A closer look on one of the buildings. While the streets and sidewalks look good enough in economy mode, I might end up printing the buildings again in normal setting. On the other hand, this "washed out" look makes the minis stand out.

Here's a shot with a few miniatures (from Precis Intermedia) printed in reduced scale to be used as 15mm. The tiles are connected to each other through a simple system of tabs. The buildings are slotted into the tiles so that they don't move around too.

And another shot to show a bunch of minis on the board, to get a better sense of scale. For a proper game, I think I still have to print some more tiles, to get a 2'x2' area at least. For learning the rules, this will certainly do.
The tiles are a little annoying to put together but the tabs solve the problem of having them easily moving around while playing. An alternative would be to glue each tile to a piece of thick cardboard or foamcore but then another method of slotting the buildings into the tiles would be needed.

Saturday, October 8, 2011

Creating a bad neighborhood on the cheap

After Slorm's comment about the paper buildings on my previous post, I thought it might be useful to someone in need of some urban terrain done quickly and quite cheaply. It might be useful as an activity for kids, too.

Everything starts with a template. The idea is to build a box with five sides. You want to have some tabs on the open side to help keeping the building walls straight -- especially if you're using common scratch paper like me. The template is simple enough to draw by hand with ruler and squares but if you want to make several buildings, it may be worth to print the template (I have a couple at the end of this post.)

In my case what I do is to print just the outlines in "fast economy" mode and draw the details. Alternatives include drawing some basic outlines like doors and windows on the template before printing, maybe even some rough coloring (be sure to use some "economy" mode or you'll miss the point of keeping these cheap) or printing in colored paper.

Friday, October 7, 2011

Modern Havok

While I waited for 5150: New Beginnings (which is now printed and bound and I just need some time to read,) I started looking for other Two Hour Wargames (THW) products. The pulp-era games are interesting but I still have to prepare a minimum set of minis and terrain for that period before I decide to get those rules. So I found Modern Havok, a rules set written by Ed Teixeira for Rebel Minis.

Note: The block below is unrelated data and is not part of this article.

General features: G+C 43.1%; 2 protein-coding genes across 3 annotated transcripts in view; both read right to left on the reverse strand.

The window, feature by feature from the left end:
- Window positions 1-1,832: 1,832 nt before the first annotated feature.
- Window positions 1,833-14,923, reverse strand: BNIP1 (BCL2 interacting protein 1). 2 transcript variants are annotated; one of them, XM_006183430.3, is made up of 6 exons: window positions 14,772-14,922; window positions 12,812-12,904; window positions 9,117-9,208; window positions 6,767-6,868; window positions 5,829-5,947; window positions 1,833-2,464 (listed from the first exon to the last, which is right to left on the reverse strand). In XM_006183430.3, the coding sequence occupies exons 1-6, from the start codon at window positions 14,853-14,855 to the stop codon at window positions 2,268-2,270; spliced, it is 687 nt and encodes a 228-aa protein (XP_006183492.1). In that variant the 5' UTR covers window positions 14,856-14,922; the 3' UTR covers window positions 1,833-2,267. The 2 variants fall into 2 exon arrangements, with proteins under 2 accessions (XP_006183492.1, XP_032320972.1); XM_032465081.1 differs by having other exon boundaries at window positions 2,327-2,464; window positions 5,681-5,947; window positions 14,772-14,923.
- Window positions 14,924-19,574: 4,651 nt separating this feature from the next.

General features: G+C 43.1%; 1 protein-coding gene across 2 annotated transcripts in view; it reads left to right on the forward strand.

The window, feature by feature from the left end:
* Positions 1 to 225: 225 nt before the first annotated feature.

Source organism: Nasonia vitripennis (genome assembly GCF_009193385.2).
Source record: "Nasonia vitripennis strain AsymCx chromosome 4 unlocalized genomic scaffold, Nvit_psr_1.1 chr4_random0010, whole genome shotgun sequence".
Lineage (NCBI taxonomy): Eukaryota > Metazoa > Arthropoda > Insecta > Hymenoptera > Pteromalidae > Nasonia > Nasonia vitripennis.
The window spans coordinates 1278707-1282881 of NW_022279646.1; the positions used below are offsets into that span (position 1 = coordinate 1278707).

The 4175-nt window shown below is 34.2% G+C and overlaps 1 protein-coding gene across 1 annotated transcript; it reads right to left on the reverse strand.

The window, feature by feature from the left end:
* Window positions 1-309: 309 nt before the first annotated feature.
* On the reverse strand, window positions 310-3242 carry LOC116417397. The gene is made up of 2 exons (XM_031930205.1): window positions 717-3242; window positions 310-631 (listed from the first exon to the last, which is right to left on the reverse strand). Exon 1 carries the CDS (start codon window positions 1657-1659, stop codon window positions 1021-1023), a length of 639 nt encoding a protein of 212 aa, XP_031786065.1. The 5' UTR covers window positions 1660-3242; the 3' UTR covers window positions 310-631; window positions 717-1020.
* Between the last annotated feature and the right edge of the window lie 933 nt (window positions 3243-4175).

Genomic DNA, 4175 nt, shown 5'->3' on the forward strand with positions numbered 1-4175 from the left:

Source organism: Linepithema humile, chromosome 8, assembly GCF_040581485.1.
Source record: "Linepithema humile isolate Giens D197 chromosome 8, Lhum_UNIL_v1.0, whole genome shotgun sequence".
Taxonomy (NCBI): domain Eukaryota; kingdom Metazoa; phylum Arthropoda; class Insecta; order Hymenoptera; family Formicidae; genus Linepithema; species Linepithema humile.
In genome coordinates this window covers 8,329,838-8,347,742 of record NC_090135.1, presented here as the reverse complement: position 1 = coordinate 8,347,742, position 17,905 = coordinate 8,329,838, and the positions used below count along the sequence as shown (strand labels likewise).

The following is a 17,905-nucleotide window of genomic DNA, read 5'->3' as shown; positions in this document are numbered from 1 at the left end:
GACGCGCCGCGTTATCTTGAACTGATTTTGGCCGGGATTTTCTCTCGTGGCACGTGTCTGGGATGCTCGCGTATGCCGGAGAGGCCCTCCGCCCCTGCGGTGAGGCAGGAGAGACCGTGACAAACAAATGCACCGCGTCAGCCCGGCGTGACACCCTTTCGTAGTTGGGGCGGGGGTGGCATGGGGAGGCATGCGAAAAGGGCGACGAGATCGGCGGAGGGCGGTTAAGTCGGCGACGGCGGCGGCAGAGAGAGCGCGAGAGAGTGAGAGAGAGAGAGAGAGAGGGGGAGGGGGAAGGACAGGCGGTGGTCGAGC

Modern Havok is quite similar to Chain Reaction 3.0 but with differences (some of them subtle) that make the game simpler and possibly faster and more lethal. For instance, Stars aren't so tough and there aren't as many states a figure may be in (like Hunker Down etc.) Melee combat is also different, and most of the time faster.

For me, the three scenarios at the end of the book (Liquor Store Holdup, Man Hunt and Raid) make it worth. Lots of good ideas, like the Draw Down system for resolving an armed "face off" between opposing groups, reaction to police arrest attempts and a way to simulate a larger battlefield in a 3'x3' table.

I ran a quick test scenario with these rules. It was also a chance to try some hand-draw buildings I've been fiddling with (in preparation for some improved versions.)

In this scenario, I controlled a group of four gang members: a rep 5 star with a BA pistol, two rep 4 thugs with shotguns hidden in their trenchcoats and one rep 3 guy with a machete and pistol. They were looking for some members of a rival gang in a run down area of the city. There were some civilian groups scattered about and I placed three markers that might be the location of the rival gang. I also established that if I rolled a sum of 10+ on the activation rolls, an ambush would occur with 1-3 enemies appearing from each end of the "street."
I used the marker movement system from the Raid scenario to move the gang markers. If a marker came into sight I would roll a die to check if it was a group of civilians (1-3) or the rival gang (4-6) consisting of 2-6 members. Upon finding the gang, the other unresolved markers would be removed.

During the game, the rightmost marker (on the above picture) turned into a group of three rep 4 gangers. The leader was armed with a semi-automatic rifle and the two others carried pistols. I used the Draw Down mechanic (from the Liquor Store Holdup scenario) to have both groups see each other and react drawing their guns. The enemy gang fired first but missed. The two thugs with shotguns on my group ducked back behind the two-story building and my star stunned the enemy leader. Using the "flock of seagulls" mechanic, one of the civilian groups retired from the table while the other two ducked back behind buildings.

On the following turn, my group advanced and the enemy didn't roll well on their In Sight reaction to my thugs leaving the cover of the building. This allowed them to fire again, taking all three enemies out of the fight. The civilians remained ducked back as the firefight continued and my gang members, having dealt with their target, ran away before other threats would arrive.

Sunday, October 2, 2011

Exterminator Jack

Here's the model I created for the Papercut Awards 2011. Since the contest is over, I thought I'd post the model here. It's a 28mm scale 2.5D multi-part model that I named "Exterminator Jack." Equally fit for a zombie apocalypse or post-holocaust sci-fi setting, with his plasma thrower. Some textures were obtained from and the figure was drawn in good ol' Gimp.

Here is the printable sheet in 300dpi. The red lines indicate places that should be scored and folded. For a great paper modeling guide, check this link (Dave's Games) at the top of the page.